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The Wilbur A. Sawyer Papers

Letter from Wilbur A. Sawyer to Margaret Sawyer pdf (165,006 Bytes) transcript of pdf
Letter from Wilbur A. Sawyer to Margaret Sawyer
In June of 1946, Sawyer had participated in several weeks of meetings to plan out the World Health Organization. In August, he traveled to Geneva, where the United Nations Relief and Rehabilitation Administration (UNRRA) was meeting to discuss the organization's future. His letters en route describe the ongoing scarcity of travel accommodations in the first few years after the end of World War II.
Item is handwritten.
Number of Image Pages:
3 (165,006 Bytes)
1946-07-28 (July 28, 1946)
Sawyer, Wilbur A.
Sawyer, Margaret
This item is in the public domain. It may be used without permission.
Medical Subject Headings (MeSH):
Public Health
Exhibit Category:
Post-War Work: UNRRA and Retirement, 1944-1951
Box Number: 2
Folder Number: 21
Unique Identifier:
Document Type:
Letters (correspondence)
Physical Condition:
Series: Correspondence, 1911-1995
SubSeries: Personal correspondence, 1911-1995
Folder: 1946-1947
S.S. Washington
Sunday, July 28, 1946
Dear Margaret,
I wish I could share some of this fresh sea air with you. So far we have had perfect weather without any rolling or pitching. Moreover the food, while simple, is good.
The accommodations are far from luxurious. When I was given my designation to cabin B-2 it suggested a real stateroom with few people in it. Actually it was the cabin nearest the bow, and
it was packed with 21 berths of iron piping and canvas, 3-high and (in the interior of the room) 2-wide. The furniture was one card-table and two chairs and some hooks in the wall. A sign on the wall told us to consult Miss Pat B[?] if one had any troubles and I assume from this and a sign in the wash-room about diapers that our quarters have been used by female soldiers and soldiers' wives and offspring. My ingenious UNRRA associates got busy and removed some of the unoccupied berths, and this at least gave us a feeling of increased roominess. Every time I turn over in my bunk my arm is likely to rub on the sagging canvas above. Nevertheless I slept like a top in the cool sea air.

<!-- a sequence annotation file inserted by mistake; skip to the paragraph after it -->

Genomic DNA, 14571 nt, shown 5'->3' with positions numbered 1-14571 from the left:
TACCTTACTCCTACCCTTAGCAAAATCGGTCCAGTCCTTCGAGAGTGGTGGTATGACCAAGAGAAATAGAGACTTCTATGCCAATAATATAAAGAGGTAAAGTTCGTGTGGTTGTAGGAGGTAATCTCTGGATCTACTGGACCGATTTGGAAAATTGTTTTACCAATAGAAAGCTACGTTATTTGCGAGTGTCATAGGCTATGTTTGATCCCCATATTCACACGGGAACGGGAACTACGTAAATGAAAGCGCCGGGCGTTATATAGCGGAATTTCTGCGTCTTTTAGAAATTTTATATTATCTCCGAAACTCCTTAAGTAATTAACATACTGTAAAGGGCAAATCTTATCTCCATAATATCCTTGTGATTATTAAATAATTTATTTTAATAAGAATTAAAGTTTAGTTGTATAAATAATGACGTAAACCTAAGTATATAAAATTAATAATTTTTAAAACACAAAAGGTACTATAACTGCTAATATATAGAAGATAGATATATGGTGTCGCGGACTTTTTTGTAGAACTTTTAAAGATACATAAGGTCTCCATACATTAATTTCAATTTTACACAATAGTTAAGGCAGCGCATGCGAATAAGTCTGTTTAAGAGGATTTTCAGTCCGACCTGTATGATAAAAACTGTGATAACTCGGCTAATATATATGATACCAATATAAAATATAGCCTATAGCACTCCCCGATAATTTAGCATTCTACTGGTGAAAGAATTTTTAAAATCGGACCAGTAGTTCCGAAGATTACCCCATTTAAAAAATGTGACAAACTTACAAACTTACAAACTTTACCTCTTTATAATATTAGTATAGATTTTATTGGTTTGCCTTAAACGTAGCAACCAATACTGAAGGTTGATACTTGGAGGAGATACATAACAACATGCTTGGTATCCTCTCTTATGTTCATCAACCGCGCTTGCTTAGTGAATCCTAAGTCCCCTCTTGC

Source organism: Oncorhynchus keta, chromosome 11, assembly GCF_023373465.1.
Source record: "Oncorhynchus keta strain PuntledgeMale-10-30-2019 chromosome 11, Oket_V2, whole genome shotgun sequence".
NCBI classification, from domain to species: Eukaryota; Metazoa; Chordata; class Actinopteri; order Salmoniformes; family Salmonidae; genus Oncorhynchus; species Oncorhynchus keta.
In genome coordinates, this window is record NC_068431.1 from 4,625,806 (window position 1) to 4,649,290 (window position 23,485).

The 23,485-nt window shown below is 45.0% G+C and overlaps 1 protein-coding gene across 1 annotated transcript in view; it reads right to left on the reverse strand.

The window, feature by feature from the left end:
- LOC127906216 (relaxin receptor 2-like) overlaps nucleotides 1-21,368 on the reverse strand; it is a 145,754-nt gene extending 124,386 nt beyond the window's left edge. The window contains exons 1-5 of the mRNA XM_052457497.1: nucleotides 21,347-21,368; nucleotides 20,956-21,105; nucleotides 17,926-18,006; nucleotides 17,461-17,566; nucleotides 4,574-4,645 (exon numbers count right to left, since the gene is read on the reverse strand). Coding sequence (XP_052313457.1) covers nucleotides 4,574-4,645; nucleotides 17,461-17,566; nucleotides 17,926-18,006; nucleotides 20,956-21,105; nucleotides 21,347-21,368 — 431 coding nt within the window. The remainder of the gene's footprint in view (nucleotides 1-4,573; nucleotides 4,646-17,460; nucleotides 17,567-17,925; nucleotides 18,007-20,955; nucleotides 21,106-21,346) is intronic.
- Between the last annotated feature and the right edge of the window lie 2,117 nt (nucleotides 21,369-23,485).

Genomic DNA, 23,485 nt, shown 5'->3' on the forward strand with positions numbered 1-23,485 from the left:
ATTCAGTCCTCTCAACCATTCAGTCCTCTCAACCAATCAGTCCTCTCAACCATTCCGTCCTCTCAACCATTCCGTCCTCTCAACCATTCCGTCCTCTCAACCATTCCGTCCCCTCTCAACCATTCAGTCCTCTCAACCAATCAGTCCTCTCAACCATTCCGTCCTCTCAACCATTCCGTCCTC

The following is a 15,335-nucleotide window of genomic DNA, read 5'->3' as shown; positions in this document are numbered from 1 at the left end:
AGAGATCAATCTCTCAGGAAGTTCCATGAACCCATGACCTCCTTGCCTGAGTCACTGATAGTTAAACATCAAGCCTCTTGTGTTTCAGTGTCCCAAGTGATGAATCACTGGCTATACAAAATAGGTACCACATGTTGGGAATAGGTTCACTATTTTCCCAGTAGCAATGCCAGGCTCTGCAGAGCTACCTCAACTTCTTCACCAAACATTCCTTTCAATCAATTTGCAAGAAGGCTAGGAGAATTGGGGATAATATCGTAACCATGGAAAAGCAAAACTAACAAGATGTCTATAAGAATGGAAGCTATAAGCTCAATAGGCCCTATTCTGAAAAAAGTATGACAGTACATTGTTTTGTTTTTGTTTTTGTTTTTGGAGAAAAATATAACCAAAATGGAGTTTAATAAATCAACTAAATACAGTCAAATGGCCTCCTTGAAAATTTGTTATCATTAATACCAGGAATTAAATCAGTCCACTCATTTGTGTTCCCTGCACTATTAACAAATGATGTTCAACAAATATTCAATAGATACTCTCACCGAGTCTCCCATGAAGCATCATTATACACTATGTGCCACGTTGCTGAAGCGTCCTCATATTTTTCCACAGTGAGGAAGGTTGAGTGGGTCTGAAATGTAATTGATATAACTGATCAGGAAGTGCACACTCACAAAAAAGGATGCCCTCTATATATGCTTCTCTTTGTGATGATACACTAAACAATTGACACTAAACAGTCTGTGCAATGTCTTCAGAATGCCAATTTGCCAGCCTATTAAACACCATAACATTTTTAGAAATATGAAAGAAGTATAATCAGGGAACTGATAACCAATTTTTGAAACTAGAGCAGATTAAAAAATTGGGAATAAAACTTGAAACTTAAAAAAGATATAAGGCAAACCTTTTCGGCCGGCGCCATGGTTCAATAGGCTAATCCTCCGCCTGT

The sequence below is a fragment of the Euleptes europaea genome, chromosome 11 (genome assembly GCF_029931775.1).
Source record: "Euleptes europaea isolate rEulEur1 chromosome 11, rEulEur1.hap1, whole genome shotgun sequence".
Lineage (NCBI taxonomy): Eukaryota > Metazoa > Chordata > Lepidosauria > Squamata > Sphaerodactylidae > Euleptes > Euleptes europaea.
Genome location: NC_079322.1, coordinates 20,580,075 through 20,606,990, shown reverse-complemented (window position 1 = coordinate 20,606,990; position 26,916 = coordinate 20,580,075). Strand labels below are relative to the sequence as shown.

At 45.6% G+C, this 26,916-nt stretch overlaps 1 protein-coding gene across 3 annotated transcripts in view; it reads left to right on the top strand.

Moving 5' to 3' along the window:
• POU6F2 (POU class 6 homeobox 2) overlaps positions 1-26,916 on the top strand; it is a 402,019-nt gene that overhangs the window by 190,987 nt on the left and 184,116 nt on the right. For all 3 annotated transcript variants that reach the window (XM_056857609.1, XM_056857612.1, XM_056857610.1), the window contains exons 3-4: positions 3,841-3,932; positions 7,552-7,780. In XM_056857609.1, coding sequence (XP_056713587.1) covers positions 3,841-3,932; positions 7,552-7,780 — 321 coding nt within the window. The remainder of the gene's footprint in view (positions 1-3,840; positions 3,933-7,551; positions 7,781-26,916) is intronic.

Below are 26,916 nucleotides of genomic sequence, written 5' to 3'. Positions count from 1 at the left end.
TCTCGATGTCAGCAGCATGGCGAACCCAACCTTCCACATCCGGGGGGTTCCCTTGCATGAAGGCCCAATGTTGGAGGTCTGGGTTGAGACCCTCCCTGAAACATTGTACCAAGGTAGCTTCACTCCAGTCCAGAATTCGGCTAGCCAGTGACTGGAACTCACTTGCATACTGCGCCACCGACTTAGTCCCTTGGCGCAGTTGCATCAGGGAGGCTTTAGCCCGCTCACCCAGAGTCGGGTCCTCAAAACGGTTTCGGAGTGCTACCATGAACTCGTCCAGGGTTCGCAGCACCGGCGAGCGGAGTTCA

It seems silly to write letters that will have to go to Europe and back to the U.S.A., but I hope they will not bore you or overflow your wastebasket.
I read in the N.Y. Times that the rumor is that Mr. La Guardia will resign at the Paris meeting. You probably read the same paper yesterday.
Families are divided on this ship and males are herded together and meeting their families only at meals and on deck. Dr. O.R. McCoy of the I.H.D. is here with wife, two children, and sister-in-law. The children were unable to sleep because the lights were blazing after ten o'clock and people and other children were active.
I shall be very anxious to hear about Peggy. Don't hesitate to consult Dr. Leake, D. Bryan, or Dr. Crabtree at the U.S.P.H.S. Surgeon General's office if you need advice as to a medical man. Probably Peg's trouble will be over before this letter reaches you; I hope so.
With much love,
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